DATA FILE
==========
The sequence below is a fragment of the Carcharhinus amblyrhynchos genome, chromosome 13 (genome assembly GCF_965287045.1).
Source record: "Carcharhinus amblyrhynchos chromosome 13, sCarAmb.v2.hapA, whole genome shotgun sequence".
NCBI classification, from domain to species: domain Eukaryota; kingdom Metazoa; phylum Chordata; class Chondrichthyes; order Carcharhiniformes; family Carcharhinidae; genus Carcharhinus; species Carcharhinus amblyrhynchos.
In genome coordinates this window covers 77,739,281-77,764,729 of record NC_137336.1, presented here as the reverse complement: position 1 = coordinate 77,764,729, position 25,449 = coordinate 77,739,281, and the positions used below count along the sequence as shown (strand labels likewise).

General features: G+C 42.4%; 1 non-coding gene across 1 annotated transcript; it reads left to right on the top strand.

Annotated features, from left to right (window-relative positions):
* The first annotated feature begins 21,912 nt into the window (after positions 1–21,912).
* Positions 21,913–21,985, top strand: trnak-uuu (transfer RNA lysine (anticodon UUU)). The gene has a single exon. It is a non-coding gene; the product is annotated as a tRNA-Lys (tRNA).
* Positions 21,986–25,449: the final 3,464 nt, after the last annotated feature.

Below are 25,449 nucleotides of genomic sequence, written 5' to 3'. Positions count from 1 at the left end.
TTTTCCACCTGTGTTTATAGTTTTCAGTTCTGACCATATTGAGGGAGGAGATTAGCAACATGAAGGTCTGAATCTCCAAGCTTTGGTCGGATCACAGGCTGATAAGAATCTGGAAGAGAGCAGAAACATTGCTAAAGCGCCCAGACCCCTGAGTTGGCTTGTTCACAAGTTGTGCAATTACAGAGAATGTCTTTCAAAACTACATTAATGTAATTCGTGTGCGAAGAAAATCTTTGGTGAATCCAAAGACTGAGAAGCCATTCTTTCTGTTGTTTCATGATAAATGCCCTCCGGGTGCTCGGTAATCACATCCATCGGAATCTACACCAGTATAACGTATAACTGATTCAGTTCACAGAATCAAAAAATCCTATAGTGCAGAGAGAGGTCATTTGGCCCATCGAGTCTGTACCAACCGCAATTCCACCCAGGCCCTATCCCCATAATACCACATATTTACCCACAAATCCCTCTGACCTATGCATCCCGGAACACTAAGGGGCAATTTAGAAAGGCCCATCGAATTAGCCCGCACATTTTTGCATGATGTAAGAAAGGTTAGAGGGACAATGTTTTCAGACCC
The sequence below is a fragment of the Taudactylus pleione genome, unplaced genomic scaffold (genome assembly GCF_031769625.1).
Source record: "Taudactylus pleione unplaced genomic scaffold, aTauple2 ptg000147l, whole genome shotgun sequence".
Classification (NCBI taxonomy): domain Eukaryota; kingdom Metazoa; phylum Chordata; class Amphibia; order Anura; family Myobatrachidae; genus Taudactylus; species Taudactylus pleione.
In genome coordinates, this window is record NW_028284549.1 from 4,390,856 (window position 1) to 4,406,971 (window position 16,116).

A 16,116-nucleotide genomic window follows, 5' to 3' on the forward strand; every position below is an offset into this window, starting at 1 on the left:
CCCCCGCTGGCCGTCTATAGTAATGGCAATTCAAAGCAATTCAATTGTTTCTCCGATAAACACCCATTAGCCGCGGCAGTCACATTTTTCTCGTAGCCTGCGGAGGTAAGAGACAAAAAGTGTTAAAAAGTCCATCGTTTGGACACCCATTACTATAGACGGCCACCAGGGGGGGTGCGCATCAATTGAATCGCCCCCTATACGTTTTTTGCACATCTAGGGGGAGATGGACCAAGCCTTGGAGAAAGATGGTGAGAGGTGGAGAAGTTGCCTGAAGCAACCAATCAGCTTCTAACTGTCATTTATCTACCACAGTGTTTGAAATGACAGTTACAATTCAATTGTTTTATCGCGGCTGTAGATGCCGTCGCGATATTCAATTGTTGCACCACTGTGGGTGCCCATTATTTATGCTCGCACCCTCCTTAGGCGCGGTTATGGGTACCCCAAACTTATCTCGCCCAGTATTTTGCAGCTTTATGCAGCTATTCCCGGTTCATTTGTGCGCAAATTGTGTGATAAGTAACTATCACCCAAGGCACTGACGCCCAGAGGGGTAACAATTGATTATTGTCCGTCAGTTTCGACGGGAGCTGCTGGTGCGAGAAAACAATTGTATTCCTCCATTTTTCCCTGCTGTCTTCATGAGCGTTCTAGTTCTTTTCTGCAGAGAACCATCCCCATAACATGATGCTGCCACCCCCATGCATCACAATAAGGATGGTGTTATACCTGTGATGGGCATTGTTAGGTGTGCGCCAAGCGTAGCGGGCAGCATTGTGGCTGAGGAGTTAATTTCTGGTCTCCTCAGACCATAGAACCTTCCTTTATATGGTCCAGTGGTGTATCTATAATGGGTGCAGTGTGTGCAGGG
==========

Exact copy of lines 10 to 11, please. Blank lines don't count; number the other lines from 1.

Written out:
Below are 25,449 nucleotides of genomic sequence, written 5' to 3'. Positions count from 1 at the left end.
TTTTCCACCTGTGTTTATAGTTTTCAGTTCTGACCATATTGAGGGAGGAGATTAGCAACATGAAGGTCTGAATCTCCAAGCTTTGGTCGGATCACAGGCTGATAAGAATCTGGAAGAGAGCAGAAACATTGCTAAAGCGCCCAGACCCCTGAGTTGGCTTGTTCACAAGTTGTGCAATTACAGAGAATGTCTTTCAAAACTACATTAATGTAATTCGTGTGCGAAGAAAATCTTTGGTGAATCCAAAGACTGAGAAGCCATTCTTTCTGTTGTTTCATGATAAATGCCCTCCGGGTGCTCGGTAATCACATCCATCGGAATCTACACCAGTATAACGTATAACTGATTCAGTTCACAGAATCAAAAAATCCTATAGTGCAGAGAGAGGTCATTTGGCCCATCGAGTCTGTACCAACCGCAATTCCACCCAGGCCCTATCCCCATAATACCACATATTTACCCACAAATCCCTCTGACCTATGCATCCCGGAACACTAAGGGGCAATTTAGAAAGGCCCATCGAATTAGCCCGCACATTTTTGCATGATGTAAGAAAGGTTAGAGGGACAATGTTTTCAGACCC